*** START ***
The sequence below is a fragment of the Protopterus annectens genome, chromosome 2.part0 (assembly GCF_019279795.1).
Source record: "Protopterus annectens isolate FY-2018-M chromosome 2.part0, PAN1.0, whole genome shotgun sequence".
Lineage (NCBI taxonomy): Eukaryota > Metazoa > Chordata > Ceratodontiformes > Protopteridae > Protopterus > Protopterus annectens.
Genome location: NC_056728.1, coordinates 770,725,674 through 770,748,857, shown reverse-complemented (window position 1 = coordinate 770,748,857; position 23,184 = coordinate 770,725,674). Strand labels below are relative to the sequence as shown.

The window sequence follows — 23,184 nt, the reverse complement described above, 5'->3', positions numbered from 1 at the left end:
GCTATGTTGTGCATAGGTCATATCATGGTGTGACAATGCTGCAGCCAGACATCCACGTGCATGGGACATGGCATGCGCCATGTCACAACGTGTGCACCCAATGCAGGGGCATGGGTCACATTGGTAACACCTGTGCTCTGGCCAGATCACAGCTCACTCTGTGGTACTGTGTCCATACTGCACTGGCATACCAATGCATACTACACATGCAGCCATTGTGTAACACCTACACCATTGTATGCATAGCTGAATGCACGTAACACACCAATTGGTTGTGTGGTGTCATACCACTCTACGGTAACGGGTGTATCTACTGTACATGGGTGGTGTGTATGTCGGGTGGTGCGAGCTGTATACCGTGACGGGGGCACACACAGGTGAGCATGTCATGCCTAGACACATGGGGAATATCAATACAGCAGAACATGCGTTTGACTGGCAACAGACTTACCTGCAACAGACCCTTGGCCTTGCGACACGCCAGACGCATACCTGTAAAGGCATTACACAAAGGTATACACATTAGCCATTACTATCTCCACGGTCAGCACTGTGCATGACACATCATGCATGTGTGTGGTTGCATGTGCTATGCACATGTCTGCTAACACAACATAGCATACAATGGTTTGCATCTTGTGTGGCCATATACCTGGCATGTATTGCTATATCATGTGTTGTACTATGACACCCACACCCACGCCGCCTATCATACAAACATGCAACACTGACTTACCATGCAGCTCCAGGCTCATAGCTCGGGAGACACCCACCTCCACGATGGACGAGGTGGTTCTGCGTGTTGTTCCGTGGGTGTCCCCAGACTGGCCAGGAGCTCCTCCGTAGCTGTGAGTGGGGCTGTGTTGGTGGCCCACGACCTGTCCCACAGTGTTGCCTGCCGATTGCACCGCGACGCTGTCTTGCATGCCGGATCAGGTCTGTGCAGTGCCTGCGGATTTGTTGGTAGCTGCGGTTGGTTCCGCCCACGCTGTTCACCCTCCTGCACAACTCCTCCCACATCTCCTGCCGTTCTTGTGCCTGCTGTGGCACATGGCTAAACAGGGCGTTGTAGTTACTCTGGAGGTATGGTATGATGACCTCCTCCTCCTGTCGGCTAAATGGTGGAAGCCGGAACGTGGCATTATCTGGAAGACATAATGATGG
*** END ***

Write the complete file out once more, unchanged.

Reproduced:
The sequence below is a fragment of the Protopterus annectens genome, chromosome 2.part0 (assembly GCF_019279795.1).
Source record: "Protopterus annectens isolate FY-2018-M chromosome 2.part0, PAN1.0, whole genome shotgun sequence".
Lineage (NCBI taxonomy): Eukaryota > Metazoa > Chordata > Ceratodontiformes > Protopteridae > Protopterus > Protopterus annectens.
Genome location: NC_056728.1, coordinates 770,725,674 through 770,748,857, shown reverse-complemented (window position 1 = coordinate 770,748,857; position 23,184 = coordinate 770,725,674). Strand labels below are relative to the sequence as shown.

The window sequence follows — 23,184 nt, the reverse complement described above, 5'->3', positions numbered from 1 at the left end:
GCTATGTTGTGCATAGGTCATATCATGGTGTGACAATGCTGCAGCCAGACATCCACGTGCATGGGACATGGCATGCGCCATGTCACAACGTGTGCACCCAATGCAGGGGCATGGGTCACATTGGTAACACCTGTGCTCTGGCCAGATCACAGCTCACTCTGTGGTACTGTGTCCATACTGCACTGGCATACCAATGCATACTACACATGCAGCCATTGTGTAACACCTACACCATTGTATGCATAGCTGAATGCACGTAACACACCAATTGGTTGTGTGGTGTCATACCACTCTACGGTAACGGGTGTATCTACTGTACATGGGTGGTGTGTATGTCGGGTGGTGCGAGCTGTATACCGTGACGGGGGCACACACAGGTGAGCATGTCATGCCTAGACACATGGGGAATATCAATACAGCAGAACATGCGTTTGACTGGCAACAGACTTACCTGCAACAGACCCTTGGCCTTGCGACACGCCAGACGCATACCTGTAAAGGCATTACACAAAGGTATACACATTAGCCATTACTATCTCCACGGTCAGCACTGTGCATGACACATCATGCATGTGTGTGGTTGCATGTGCTATGCACATGTCTGCTAACACAACATAGCATACAATGGTTTGCATCTTGTGTGGCCATATACCTGGCATGTATTGCTATATCATGTGTTGTACTATGACACCCACACCCACGCCGCCTATCATACAAACATGCAACACTGACTTACCATGCAGCTCCAGGCTCATAGCTCGGGAGACACCCACCTCCACGATGGACGAGGTGGTTCTGCGTGTTGTTCCGTGGGTGTCCCCAGACTGGCCAGGAGCTCCTCCGTAGCTGTGAGTGGGGCTGTGTTGGTGGCCCACGACCTGTCCCACAGTGTTGCCTGCCGATTGCACCGCGACGCTGTCTTGCATGCCGGATCAGGTCTGTGCAGTGCCTGCGGATTTGTTGGTAGCTGCGGTTGGTTCCGCCCACGCTGTTCACCCTCCTGCACAACTCCTCCCACATCTCCTGCCGTTCTTGTGCCTGCTGTGGCACATGGCTAAACAGGGCGTTGTAGTTACTCTGGAGGTATGGTATGATGACCTCCTCCTCCTGTCGGCTAAATGGTGGAAGCCGGAACGTGGCATTATCTGGAAGACATAATGATGG